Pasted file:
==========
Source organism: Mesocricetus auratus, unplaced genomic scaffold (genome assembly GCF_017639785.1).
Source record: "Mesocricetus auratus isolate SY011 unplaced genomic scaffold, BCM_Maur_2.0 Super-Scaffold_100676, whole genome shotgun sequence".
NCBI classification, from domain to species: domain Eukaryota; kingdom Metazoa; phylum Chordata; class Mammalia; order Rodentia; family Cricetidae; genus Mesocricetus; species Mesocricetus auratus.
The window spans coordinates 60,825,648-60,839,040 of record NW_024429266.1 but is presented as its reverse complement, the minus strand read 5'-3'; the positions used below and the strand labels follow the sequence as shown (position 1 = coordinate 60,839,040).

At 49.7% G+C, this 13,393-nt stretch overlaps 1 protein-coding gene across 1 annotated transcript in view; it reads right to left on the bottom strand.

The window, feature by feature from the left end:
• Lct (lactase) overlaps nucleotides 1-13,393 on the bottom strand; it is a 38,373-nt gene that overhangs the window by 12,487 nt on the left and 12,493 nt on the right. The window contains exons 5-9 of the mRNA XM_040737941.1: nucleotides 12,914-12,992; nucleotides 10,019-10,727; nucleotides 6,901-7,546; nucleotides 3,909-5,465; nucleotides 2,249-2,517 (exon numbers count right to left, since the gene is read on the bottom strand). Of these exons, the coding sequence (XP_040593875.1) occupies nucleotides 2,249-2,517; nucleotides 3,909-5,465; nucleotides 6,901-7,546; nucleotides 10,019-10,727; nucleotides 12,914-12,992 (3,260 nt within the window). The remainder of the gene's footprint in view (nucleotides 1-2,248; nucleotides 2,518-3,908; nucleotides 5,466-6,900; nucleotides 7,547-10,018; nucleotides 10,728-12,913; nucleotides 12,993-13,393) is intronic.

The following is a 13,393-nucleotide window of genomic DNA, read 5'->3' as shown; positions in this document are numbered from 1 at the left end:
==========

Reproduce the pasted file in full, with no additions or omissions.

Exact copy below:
Source organism: Mesocricetus auratus, unplaced genomic scaffold (genome assembly GCF_017639785.1).
Source record: "Mesocricetus auratus isolate SY011 unplaced genomic scaffold, BCM_Maur_2.0 Super-Scaffold_100676, whole genome shotgun sequence".
NCBI classification, from domain to species: domain Eukaryota; kingdom Metazoa; phylum Chordata; class Mammalia; order Rodentia; family Cricetidae; genus Mesocricetus; species Mesocricetus auratus.
The window spans coordinates 60,825,648-60,839,040 of record NW_024429266.1 but is presented as its reverse complement, the minus strand read 5'-3'; the positions used below and the strand labels follow the sequence as shown (position 1 = coordinate 60,839,040).

At 49.7% G+C, this 13,393-nt stretch overlaps 1 protein-coding gene across 1 annotated transcript in view; it reads right to left on the bottom strand.

The window, feature by feature from the left end:
• Lct (lactase) overlaps nucleotides 1-13,393 on the bottom strand; it is a 38,373-nt gene that overhangs the window by 12,487 nt on the left and 12,493 nt on the right. The window contains exons 5-9 of the mRNA XM_040737941.1: nucleotides 12,914-12,992; nucleotides 10,019-10,727; nucleotides 6,901-7,546; nucleotides 3,909-5,465; nucleotides 2,249-2,517 (exon numbers count right to left, since the gene is read on the bottom strand). Of these exons, the coding sequence (XP_040593875.1) occupies nucleotides 2,249-2,517; nucleotides 3,909-5,465; nucleotides 6,901-7,546; nucleotides 10,019-10,727; nucleotides 12,914-12,992 (3,260 nt within the window). The remainder of the gene's footprint in view (nucleotides 1-2,248; nucleotides 2,518-3,908; nucleotides 5,466-6,900; nucleotides 7,547-10,018; nucleotides 10,728-12,913; nucleotides 12,993-13,393) is intronic.

The following is a 13,393-nucleotide window of genomic DNA, read 5'->3' as shown; positions in this document are numbered from 1 at the left end: